There are other meets in the area, like the Empire State Liberty Tour, which is sanctioned by USA Track and Field and is hosting the Adirondack Junior Olympics Championships at Knox Field in Johnstown this weekend, and weekly meets at Queensbury High School. Colonie Rec is the only one that’s free, though, and it has a tradition and history that keeps bringing them back.
The 6 p.m. schedule includes hurdle races, relays and open events on the track from 50 meters for kids up to two miles.
Various field events are also conducted, and Myers has a team of well-known area coaches and officials, like Bob Oates, Sandy Morley, Doug Hadley, Scott Hannay, Nicole Susser and Don Romano, to run the show.
The meets will run every Tuesday through Aug. 11.
Stars come out
Part of the appeal is that you never know who might show up, or what you’ll see.
Two years ago, UAlbany’s Gered Burns and John Moore ran an 800 in 1:48.9 and 1:49.9, respectively; former Albany Academy star Dan Olson is one of two men to go 7-0 in the high jump; and Olympic hopeful Alisa Hill, the 1991 Pan Am Games champion, ran a 2:05.2 in the women’s 800 in 1997.
Myers can count 28 high school state champions who have participated, from A (Art Allen) to Z (Joe Zelezniak), and Colonie Rec has also drawn the likes of Andy Bloom of Niskayuna, who was fourth in the shot put at the 2000 Sydney Olympics, and Jeff York of Troy, who just missed qualifying for the U.S. team in the hurdles that year.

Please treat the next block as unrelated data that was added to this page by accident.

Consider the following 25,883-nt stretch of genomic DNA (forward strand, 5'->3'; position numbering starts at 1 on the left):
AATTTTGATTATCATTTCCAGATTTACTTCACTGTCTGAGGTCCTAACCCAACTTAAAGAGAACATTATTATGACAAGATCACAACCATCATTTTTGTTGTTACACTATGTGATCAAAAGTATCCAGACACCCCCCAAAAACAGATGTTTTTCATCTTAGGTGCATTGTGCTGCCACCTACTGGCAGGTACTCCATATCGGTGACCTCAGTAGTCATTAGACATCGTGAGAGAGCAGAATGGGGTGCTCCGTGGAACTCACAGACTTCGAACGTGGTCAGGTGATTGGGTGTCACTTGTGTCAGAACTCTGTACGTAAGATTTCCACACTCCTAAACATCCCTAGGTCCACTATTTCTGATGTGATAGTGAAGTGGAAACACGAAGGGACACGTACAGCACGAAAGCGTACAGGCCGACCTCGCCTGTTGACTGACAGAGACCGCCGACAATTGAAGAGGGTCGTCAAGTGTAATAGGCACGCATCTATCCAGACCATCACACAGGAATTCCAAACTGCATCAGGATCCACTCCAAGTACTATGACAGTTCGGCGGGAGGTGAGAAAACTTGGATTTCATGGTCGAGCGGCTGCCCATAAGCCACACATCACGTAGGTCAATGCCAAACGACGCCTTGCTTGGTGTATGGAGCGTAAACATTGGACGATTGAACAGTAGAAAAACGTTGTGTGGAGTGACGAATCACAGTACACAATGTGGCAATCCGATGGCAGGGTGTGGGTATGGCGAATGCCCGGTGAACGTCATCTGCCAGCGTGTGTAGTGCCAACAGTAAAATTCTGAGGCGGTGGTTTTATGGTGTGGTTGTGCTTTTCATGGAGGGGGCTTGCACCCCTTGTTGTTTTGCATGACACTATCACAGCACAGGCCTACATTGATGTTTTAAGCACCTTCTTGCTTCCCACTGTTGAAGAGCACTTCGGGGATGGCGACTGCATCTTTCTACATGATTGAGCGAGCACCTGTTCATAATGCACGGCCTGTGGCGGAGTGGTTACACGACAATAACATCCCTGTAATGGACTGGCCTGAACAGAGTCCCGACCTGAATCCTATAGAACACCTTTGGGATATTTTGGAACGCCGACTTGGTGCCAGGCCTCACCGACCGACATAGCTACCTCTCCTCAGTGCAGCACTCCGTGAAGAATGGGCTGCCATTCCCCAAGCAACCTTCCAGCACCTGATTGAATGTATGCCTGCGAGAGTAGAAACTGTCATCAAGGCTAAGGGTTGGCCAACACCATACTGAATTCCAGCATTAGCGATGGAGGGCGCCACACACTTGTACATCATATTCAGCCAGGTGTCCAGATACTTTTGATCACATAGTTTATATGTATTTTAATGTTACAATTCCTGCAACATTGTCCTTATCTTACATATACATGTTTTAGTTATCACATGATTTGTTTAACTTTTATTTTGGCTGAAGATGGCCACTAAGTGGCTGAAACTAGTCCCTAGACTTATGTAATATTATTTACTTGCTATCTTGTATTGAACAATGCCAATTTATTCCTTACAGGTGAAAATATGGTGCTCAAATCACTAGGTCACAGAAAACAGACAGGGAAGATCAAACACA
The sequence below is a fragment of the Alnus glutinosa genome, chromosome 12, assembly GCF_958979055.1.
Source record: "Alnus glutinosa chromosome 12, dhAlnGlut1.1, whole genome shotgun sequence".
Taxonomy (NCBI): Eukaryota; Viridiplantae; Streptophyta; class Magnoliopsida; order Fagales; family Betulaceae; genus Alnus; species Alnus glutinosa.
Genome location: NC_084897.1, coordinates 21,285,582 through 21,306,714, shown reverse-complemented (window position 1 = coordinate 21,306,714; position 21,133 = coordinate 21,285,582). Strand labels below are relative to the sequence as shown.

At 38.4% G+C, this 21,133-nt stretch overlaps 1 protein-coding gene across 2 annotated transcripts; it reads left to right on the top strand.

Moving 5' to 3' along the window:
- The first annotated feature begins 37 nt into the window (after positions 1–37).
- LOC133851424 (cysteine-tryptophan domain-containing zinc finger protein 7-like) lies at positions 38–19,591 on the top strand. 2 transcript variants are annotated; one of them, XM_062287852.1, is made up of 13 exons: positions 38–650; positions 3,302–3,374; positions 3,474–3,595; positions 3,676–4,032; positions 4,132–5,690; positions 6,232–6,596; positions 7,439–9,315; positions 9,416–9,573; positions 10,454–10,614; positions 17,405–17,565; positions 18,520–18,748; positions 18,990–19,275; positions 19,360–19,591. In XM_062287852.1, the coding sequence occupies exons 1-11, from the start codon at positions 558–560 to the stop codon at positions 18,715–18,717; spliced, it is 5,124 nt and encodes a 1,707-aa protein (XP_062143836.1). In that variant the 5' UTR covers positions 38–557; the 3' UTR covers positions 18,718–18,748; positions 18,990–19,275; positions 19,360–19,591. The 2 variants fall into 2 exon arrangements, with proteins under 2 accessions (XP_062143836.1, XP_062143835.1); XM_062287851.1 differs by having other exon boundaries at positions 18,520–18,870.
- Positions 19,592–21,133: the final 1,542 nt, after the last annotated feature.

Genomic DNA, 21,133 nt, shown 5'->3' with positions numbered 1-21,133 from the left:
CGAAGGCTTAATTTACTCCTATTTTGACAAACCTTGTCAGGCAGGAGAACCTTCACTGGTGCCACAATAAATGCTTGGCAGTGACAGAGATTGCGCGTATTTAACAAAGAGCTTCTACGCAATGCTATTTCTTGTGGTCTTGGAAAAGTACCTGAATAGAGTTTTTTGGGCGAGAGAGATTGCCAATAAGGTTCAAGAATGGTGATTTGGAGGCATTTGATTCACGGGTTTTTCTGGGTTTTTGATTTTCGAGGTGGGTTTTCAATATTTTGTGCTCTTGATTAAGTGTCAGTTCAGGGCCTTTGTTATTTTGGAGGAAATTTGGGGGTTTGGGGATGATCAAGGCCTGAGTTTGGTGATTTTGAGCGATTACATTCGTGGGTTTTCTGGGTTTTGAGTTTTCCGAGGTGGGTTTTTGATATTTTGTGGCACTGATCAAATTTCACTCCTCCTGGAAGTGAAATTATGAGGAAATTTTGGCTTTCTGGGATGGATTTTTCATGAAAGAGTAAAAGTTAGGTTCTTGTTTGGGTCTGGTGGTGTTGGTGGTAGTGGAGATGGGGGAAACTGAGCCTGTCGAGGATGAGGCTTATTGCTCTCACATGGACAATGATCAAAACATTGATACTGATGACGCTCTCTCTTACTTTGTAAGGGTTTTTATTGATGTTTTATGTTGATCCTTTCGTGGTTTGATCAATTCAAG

On Tuesday, Greene and Beauvais gave everybody something to “ooh” and “aah” about, and out of the blue, Daniella Eriksson, a 21-year-old from Sweden who has personal records of 6-0 in the high jump and 40-plus in the triple jump, showed up. She’s visiting for the summer, and is trying to post a 5-9 in the high jump so she can qualify for the Junior European Championships to be held July 23-26 in Novi Sad, Serbia.
“It’s nice to compete, and nobody knows who you are,” she said.
The Colonie Rec athletes come in all packages.
Last summer, Bob Mattison of Bennington, Vt., was a regular, as he chased several world records in the 90-and-over age group, and on Tuesday, 60-year-old Hillen Von Maltzahn, fresh off a European age group-record 9:08.51 in the steeplechase at a Liberty Tour meet at Ichabod Crane High School, ran three sprints as a pole vault workout.
The native of Germany, who lives in Troy, holds the 55-59 world record in that event, and is preparing for the world championships in Finland at the end of July.
“For me, it’s great practice. And the atmosphere is wonderful. It’s like a big family here,” she said.
Myers, 63, said the Colonie Rec meets typically draw over 200 athletes later in the season.
During the running boom in the late ’60s and early ’70s, the AAU held meets at Bleecker Stadium in Albany, but the menu of events was limited. Schenectady also hosted meets run by future Nike president Tom Clarke at Mont Pleasant, Linton and Union College, but that program ended in 1986.
The Colonie meets, meanwhile, occasionally shuffled around to Shaker High and UAlbany, while the Colonie High track underwent renovations, but it always maintained the same flavor and diversity.